Another interesting retrospective of Giacometti’s work, though I preferred the exhibition of his portraits at the National Portrait gallery with lots more paintings and a broader view of his oeuvre. You can’t get very close to his small elongated sculptures and from the distance you are kept from them it’s hard to distinguish one from another

Most of the exhibits were sculptures – a surprising number of lifelike  heads in the multitude in Room 1, as well as some of his signature long thin sculptures. Once again I was frustrated by having the titles of everything so far from the objects.

The enormous double life-size sculptures in the last room were amazing but one of the best things in the exhibition was the film about him, showing the amazing care with which his clay figurines were made – his hands darting rapidly from eyes, to crown and to mouth, modelling with fingers, knives or modelling tools.

The Giacometti posters against a backdrop of the River Thames and St Paul’s

For some reason, the coffee on the exhibition floor is always better than that in the downstairs café and the view from the balcony of the 3rd exhibition floor is stunning.

 

Always lots of merchandising!!

Looking around gallery shops is always a pleasure, though we might buy a couple of things for the grandchildren, rarely for ourselves. We have accumulated too many things!!

 

MADE Craft Fair Bloomsbury Part 2

Alexa Simone Cushions

I had only recently made new covers for our scatter cushions or I’d have been very tempted to buy some of these cushions by Alexa Simone.

Jane Sedgwick Beads

 

 

Jane Sedgwick’s stand reminded me of kindergarten and how satisfying it is to thread wooden beads .

Sally McGill’s delicate ceramics

 

 

Gorgeous delicate ceramics by Sally McGill. Alas, absolutely no room in our flat for any more.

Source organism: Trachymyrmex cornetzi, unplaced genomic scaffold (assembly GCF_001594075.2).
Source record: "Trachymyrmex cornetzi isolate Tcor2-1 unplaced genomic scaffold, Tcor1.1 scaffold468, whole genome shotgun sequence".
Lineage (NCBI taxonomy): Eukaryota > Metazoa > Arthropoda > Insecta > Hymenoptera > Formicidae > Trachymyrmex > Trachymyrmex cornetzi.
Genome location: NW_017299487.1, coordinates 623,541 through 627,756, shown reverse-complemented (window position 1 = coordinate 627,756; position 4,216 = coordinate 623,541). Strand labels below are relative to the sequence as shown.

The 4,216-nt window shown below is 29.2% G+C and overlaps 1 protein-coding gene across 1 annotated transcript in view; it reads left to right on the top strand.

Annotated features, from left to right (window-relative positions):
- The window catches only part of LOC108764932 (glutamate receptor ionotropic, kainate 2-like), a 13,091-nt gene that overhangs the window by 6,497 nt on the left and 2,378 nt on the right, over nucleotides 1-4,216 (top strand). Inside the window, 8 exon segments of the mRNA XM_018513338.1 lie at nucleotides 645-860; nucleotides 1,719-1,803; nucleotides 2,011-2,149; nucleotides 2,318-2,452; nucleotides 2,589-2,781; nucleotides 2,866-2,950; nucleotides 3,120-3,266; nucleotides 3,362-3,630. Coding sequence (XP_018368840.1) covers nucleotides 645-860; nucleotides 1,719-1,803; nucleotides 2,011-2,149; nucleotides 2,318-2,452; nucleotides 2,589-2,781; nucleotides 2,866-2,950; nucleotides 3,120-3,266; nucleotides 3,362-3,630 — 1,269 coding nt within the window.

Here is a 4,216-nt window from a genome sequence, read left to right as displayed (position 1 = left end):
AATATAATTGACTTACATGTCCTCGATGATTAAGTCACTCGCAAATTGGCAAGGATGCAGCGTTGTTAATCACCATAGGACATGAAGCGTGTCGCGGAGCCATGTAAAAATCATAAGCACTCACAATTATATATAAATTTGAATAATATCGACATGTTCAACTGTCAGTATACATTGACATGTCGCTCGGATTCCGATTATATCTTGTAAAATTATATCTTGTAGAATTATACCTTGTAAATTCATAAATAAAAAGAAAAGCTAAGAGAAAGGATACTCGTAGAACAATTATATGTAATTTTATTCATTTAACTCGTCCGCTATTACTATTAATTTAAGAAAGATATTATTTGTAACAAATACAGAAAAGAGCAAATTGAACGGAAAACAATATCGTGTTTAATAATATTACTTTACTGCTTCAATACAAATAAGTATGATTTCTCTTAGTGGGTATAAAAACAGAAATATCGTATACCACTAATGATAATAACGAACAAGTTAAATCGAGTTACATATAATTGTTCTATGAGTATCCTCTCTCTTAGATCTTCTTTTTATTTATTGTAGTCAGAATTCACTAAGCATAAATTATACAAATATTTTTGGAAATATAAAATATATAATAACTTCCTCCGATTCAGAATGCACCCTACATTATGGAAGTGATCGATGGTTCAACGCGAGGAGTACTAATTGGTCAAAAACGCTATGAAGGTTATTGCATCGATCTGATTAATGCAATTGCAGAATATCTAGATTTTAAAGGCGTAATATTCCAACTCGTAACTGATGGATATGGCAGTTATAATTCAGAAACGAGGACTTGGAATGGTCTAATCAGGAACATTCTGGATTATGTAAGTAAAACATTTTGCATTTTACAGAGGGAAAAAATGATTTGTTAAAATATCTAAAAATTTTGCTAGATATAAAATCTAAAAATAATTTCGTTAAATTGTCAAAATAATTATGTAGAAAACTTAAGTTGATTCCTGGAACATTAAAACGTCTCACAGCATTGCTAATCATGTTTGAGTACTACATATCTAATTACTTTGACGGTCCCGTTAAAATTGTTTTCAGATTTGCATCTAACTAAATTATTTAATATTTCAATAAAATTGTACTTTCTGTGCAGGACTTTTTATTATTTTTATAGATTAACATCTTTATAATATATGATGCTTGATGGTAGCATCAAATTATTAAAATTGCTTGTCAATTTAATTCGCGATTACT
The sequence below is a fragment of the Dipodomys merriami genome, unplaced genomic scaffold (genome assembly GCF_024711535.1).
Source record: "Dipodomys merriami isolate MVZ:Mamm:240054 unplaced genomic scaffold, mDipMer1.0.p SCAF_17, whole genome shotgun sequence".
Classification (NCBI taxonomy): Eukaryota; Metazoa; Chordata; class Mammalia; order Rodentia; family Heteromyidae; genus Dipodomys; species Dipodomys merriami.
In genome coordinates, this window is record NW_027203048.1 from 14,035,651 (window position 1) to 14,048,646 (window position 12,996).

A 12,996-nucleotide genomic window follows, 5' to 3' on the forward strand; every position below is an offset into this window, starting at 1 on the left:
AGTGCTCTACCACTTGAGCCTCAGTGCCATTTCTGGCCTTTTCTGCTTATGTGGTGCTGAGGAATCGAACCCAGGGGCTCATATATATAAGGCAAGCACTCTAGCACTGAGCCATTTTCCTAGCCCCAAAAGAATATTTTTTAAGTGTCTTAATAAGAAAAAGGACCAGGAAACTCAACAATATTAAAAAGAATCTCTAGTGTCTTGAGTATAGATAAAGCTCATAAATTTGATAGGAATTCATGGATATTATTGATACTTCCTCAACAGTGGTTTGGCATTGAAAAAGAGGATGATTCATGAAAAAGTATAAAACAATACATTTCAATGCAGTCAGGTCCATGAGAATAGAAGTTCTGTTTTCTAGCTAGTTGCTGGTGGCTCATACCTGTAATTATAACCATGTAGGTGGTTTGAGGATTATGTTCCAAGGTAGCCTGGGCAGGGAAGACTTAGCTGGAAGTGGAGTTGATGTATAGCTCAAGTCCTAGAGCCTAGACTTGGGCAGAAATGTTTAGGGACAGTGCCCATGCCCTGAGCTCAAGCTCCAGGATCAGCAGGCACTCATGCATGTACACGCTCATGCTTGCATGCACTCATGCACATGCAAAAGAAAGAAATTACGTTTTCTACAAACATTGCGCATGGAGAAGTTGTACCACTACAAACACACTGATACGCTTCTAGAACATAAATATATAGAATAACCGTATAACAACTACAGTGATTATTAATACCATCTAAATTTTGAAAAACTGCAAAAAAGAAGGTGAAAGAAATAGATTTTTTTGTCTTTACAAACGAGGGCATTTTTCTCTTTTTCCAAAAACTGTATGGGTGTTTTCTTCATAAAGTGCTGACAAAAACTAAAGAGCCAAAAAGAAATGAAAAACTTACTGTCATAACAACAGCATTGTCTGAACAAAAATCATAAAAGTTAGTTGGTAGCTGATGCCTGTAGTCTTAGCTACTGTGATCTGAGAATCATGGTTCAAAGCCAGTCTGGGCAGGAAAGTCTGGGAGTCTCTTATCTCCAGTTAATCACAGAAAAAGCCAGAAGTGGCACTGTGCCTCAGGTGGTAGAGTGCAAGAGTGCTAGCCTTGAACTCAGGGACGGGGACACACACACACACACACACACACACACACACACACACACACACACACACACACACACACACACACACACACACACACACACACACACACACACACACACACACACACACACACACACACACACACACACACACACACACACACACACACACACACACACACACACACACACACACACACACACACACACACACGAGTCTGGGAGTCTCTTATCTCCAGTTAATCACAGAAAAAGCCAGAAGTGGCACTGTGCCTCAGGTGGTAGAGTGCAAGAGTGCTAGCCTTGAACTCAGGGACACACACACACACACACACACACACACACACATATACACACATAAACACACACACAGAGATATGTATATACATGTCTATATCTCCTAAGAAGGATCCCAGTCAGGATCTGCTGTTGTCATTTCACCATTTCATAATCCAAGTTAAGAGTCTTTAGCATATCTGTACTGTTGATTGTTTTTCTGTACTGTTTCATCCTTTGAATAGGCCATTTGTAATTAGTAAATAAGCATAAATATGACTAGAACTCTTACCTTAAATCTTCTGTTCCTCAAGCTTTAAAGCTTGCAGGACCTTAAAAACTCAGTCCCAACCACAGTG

The sweet smell of lavender

 

Delighted to smell lavender as we passed Prilly Lewis’s stand and so pleased my sense of smell is getting stronger all the time.

Didn’t realise that some mixtures of Herbes de Provence contain lavender leaves as well as savory, marjoram, thyme, rosemary and oregano, but of course, rosemary and lavender are closely related.

My I remind you If you email me at abby(Replace this parenthesis with the @ sign)abbyjw.com I will send you the first chapter of my memoir Woman in a White Coat, and if you comment I will send you another. Hope to hear from you.

MADE Bloomsbury Part 1

Another great craft show

We always enjoy Tutton and Young’s annual MADE craft fairs.

The show held in the Mary Ward House in Bloomsbury is the most convenient for us though we traipsed out to Canada Water for their excellent show in March. Perhaps one year we’ll go to Brighton for their show there and we look forward to their fair in Marylebone this October.

Set of generous sized mugs by Iris de la Torre

 

Now that Josh and I are 87 and 85 respectively, over the years we’ve accumulated so many ‘things’ that it’s hard to find something to buy. Our four children are near to their fifties too so they’re in a similar position.

Delicious Raspberry and Hazelnut cake

Our son Simon and his wife were coming for  tea before visiting the Hockney Exhibition at Tate Britain. Amy likes a generous cup ,so we were delighted to find these delightful mugs by Mexican-born Iris de la Torre.

I got up at dawn and made this delicious Raspberry and Hazelnut cake with a recipe from a John Lewis publication. This cake is  a family favourite. In there’s any left over it freezes well!!

Recipe

Continue reading MADE Bloomsbury Part 1

Ashley Bickerton – Damien Hurst does it again

 

Orange Shark (2008)

Ashley Bickerton’s Ornamental Hysteria is another brilliant exhibition in Damien Hurst’s gallery in Newport Street. Like the previous exhibition of his own Jeff Koons artefacts, the exhibition extends over two floors.

Born in Barbados in 1959, he has moved around the world ending up in New York in 1982.

Flower Pot (2009)

It’s hard to choose which of his work I liked best. This sculpture of colourful flowers growing out of skulls is certainly high on my list. The texture and colour of the stone container are gorgeous. The painting behind is Red Scooter (2009) a joyous vision of a family and their dog riding a red scooter on the beach.

Canoe, shark, woman (2016)

Love this sculpture of a woman balancing on a pile of coconuts and holding another hammer-head shark .

The serene painting on the wall behind is K.T._K.T (2015).

I must go again!!

David Hockney at Tate Britain, London

Open until May 29th 2017